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The Amazon Effect: There's Strength in People, Not Just Numbers

Each year, Jeff Bezos, the mastermind and business innovator behind Amazon shares a letter with his shareholders. These letters, dating back to 1997, serve as a goldmine of independent and innovative thinking for today’s business leaders. Our series, The Amazon Effect, focuses around these letters – and today we’re discussing the significance of people, not numbers. Let us explain.

In his letter from 2009, Bezos mentioned how people new to Amazon are surprised at how little time they spend looking at traditional business forecasts and metrics. We’ve discussed at length prior how Bezos keeps his business firmly focused on the needs of the consumer, and not the needs of the shareholders.


In doing so, looking at traditional metrics of business success for a public entity - stock prices, quarterly and annual financial reports - become far less important compared to customer based metrics.


For Amazon, they spend way more time monitoring customer facing needs, like the number of reviews available for each product or the amount of products available for next day delivery.


For them, keeping those numbers high and finding ways to improve them if they can be better is worth more time and discussion than their financial outlook for the quarter.


That’s not to say that they neglect thinking about their business like a business. Of course, there are plenty of high earning executives currently employed by Jeff Bezos that probably do nothing but think about their stock prices. But, by and large, their goals remain customer focused.


Keeping that perspective - focusing on the tangible input of their company - leads them directly to sustainable financial gain: output.


For larger businesses, the focus can completely shift from the purpose of their business (to provide a certain product or service at a high level and at a profit) to the output of the company (the financial outlook, the stock prices, etc.). For Bezos, that’s shortsighted and ultimately backwards thinking.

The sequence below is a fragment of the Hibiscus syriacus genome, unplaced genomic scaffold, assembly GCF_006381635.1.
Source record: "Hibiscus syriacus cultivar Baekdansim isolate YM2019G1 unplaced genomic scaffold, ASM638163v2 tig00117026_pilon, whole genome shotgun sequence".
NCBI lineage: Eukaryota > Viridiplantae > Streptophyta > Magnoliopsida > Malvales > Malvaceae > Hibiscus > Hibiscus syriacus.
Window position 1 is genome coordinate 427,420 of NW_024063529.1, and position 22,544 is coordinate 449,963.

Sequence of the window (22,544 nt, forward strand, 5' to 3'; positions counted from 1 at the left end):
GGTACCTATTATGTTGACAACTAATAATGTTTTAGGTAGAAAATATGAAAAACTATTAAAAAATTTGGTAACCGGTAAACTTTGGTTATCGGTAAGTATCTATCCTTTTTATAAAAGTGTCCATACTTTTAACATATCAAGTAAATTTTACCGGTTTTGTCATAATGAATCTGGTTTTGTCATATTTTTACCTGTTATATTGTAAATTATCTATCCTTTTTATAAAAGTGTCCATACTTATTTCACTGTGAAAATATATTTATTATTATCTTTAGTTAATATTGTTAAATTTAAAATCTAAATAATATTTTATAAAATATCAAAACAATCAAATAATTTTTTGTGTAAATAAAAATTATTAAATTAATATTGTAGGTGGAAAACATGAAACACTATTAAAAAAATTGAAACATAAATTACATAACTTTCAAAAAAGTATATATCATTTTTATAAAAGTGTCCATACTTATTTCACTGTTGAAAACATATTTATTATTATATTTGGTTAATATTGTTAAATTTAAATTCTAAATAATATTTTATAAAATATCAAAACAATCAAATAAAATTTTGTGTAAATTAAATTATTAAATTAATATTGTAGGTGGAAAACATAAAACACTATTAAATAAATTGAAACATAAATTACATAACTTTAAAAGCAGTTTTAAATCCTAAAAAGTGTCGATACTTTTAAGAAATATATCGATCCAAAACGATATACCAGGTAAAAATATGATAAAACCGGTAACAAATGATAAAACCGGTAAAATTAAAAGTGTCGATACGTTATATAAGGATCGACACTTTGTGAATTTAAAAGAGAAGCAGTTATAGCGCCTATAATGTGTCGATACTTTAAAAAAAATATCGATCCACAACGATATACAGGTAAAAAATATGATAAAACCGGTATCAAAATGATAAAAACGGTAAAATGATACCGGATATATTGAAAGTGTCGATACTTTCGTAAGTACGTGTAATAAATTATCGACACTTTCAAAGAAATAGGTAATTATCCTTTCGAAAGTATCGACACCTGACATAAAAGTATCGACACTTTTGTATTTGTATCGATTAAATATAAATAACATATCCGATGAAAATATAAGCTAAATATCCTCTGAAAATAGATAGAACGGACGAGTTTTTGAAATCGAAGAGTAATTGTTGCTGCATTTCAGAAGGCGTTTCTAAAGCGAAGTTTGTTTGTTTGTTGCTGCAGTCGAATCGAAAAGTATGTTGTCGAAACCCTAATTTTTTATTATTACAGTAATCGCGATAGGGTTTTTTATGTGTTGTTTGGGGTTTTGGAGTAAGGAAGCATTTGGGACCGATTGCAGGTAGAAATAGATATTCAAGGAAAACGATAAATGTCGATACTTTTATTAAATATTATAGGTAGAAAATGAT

If you do nothing but ensure you’ll hit numbers, you’ll could end up making decisions detrimental to your customer base. Make enough of those decisions, and you’ll find yourself without a customer base.


As for a small business, keeping focused on inputs and outputs are a lot simpler, but still easy enough to ignore. You can reach a point as a business owner where you end up viewing customers as an aggravation; a distraction from the work you need to do.

Don’t fall into the trap. Remember that customers are the lifeblood of your company; their happiness and satisfaction with what you’re offering is the be-all-end-all of your business. Keep them happy.


Stay focused on achieving input goals -- creating a better customer experience, striving for streamlined and faster service, more products, etc. Do that, and the financial benchmarks will follow.

In our series, “The Amazon Effect” we’ll delve further into Bezos’ yearly letters to shareholders and how they can help you and your small business. Keep checking back for more.


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